However, analysts cautioned that the 2019 budget is based on oil prices far higher than today — which could prove an obstacle in hitting targets. 

Government spending is projected to rise to SR 1.106 trillion ($295 billion) next year, up from an actual SR 1.030 trillion this year, Minister of Finance Mohammed Al-Jadaan said at a briefing in Riyadh. 

The budget estimates a 9 percent annual increase in revenues to SR 975 billion. The budget deficit is forecast at SR 131 billion for next year, a 4.2 percent decline on 2018.

“We believe that the 2019 fiscal budget will focus on supporting economic activity — investment and wider,” Monica Malik, chief economist at Abu Dhabi Commercial Bank (ADCB), told Arab News.

“It is a growth-supportive budget with both capital and current expenditure set to rise.”

A royal decree by Saudi Arabia’s King Salman, also announced on Tuesday, ordered the continuation of allowances covering the cost of living for civil sector employees for the new fiscal year.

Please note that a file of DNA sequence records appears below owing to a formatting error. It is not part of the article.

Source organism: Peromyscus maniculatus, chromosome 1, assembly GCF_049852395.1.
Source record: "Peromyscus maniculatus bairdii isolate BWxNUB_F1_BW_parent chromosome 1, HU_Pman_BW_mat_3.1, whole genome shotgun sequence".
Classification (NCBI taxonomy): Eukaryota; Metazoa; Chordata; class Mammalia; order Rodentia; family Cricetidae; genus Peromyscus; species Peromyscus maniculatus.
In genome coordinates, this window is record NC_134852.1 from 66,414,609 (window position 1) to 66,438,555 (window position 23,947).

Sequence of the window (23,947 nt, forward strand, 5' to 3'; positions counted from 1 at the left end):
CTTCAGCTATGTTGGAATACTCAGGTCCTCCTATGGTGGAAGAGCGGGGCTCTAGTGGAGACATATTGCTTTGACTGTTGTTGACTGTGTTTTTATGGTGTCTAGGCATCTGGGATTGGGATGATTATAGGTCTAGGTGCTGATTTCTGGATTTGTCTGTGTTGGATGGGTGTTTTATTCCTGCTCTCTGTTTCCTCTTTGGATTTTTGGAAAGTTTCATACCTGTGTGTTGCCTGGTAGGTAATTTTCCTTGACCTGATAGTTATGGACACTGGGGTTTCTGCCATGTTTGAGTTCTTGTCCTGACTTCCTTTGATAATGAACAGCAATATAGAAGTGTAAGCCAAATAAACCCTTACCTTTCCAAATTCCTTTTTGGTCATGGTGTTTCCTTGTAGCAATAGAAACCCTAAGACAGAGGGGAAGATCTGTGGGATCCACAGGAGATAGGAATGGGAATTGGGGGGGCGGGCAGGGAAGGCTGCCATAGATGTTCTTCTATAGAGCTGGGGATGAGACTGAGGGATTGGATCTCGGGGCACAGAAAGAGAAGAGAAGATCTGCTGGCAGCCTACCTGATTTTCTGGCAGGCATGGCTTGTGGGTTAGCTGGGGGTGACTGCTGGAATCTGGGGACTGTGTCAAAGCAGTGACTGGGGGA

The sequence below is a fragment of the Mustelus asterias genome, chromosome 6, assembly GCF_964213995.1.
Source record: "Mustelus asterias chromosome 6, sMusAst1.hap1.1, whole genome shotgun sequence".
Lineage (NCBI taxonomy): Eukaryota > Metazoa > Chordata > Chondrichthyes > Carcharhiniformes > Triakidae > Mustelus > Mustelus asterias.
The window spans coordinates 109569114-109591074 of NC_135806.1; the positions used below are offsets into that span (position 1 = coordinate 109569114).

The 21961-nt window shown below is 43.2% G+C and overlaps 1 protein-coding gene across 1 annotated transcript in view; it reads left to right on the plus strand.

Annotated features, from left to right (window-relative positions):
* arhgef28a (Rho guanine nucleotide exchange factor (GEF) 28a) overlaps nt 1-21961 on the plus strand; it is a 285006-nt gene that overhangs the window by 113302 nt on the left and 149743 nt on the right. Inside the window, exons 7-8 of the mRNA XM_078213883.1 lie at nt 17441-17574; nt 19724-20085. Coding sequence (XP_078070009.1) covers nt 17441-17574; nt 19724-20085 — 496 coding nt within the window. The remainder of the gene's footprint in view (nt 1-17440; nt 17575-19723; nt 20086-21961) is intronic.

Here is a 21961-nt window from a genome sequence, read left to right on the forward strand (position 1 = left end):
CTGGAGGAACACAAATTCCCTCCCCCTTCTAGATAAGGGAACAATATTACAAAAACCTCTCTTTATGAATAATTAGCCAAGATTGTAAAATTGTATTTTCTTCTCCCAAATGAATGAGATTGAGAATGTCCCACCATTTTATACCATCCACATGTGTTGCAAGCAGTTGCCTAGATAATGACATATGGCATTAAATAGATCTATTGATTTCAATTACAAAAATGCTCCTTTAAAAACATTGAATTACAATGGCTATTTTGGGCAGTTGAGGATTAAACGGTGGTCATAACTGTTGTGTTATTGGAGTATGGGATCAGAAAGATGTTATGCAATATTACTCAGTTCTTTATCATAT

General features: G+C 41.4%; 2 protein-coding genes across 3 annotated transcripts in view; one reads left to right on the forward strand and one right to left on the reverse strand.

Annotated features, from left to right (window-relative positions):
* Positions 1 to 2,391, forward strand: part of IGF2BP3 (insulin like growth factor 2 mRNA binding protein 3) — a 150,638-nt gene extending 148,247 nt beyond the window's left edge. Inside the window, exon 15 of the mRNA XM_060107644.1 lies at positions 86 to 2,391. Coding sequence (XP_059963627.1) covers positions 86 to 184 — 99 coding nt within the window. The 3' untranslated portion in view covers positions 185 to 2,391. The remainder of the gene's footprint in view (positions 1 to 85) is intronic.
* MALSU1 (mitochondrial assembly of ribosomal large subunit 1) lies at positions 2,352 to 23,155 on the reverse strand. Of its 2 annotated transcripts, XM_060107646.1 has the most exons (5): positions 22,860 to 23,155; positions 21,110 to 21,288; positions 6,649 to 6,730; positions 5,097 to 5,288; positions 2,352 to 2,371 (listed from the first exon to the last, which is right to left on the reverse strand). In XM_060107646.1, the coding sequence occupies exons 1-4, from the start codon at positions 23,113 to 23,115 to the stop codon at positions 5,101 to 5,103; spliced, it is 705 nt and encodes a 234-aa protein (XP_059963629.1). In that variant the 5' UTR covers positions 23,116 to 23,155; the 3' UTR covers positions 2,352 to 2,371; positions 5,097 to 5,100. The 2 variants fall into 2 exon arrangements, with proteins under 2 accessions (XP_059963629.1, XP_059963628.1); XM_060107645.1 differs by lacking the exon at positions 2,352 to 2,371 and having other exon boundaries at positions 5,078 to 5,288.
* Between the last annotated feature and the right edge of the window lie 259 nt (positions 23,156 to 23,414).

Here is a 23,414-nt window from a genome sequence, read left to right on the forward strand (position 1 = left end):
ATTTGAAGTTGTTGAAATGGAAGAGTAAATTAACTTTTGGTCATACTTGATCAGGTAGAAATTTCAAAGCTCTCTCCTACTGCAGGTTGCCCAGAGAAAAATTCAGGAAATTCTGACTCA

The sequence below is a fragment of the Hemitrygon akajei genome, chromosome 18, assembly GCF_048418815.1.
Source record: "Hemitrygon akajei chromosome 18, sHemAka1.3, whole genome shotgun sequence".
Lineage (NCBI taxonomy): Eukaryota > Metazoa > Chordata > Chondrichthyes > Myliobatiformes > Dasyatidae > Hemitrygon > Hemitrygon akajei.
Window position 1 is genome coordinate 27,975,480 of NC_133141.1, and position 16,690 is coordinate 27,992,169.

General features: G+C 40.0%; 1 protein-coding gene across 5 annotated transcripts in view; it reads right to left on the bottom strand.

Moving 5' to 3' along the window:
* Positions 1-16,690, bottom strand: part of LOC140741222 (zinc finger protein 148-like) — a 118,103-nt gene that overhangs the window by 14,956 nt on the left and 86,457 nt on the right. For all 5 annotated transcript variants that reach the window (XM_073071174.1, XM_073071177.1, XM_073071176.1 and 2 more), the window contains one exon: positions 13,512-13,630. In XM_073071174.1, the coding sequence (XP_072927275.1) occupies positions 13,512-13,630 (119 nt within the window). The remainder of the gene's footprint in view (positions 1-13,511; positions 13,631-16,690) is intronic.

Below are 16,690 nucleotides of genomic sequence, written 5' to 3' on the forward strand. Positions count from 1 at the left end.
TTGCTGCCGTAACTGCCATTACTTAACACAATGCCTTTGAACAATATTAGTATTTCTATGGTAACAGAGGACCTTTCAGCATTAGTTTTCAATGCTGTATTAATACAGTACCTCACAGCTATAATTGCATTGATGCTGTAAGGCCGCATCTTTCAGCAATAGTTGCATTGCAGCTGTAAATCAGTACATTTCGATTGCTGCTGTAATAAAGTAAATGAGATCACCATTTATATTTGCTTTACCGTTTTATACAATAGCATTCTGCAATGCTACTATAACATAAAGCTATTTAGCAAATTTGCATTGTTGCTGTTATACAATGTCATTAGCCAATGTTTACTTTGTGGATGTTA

“The continuation of the handout package will be positive for household consumption by nationals,” said Malik. “We expect to see some overall fiscal loosening in 2019, which should support a further gradual pickup in real non-oil GDP growth.”

World oil prices on Tuesday tumbled to their lowest levels in more than a year amid concerns over demand. Brent crude contracts fell to as low as $57.20 during morning trading.

Malik cautioned that the oil-price assumptions in the Saudi budget looked “optimistic.”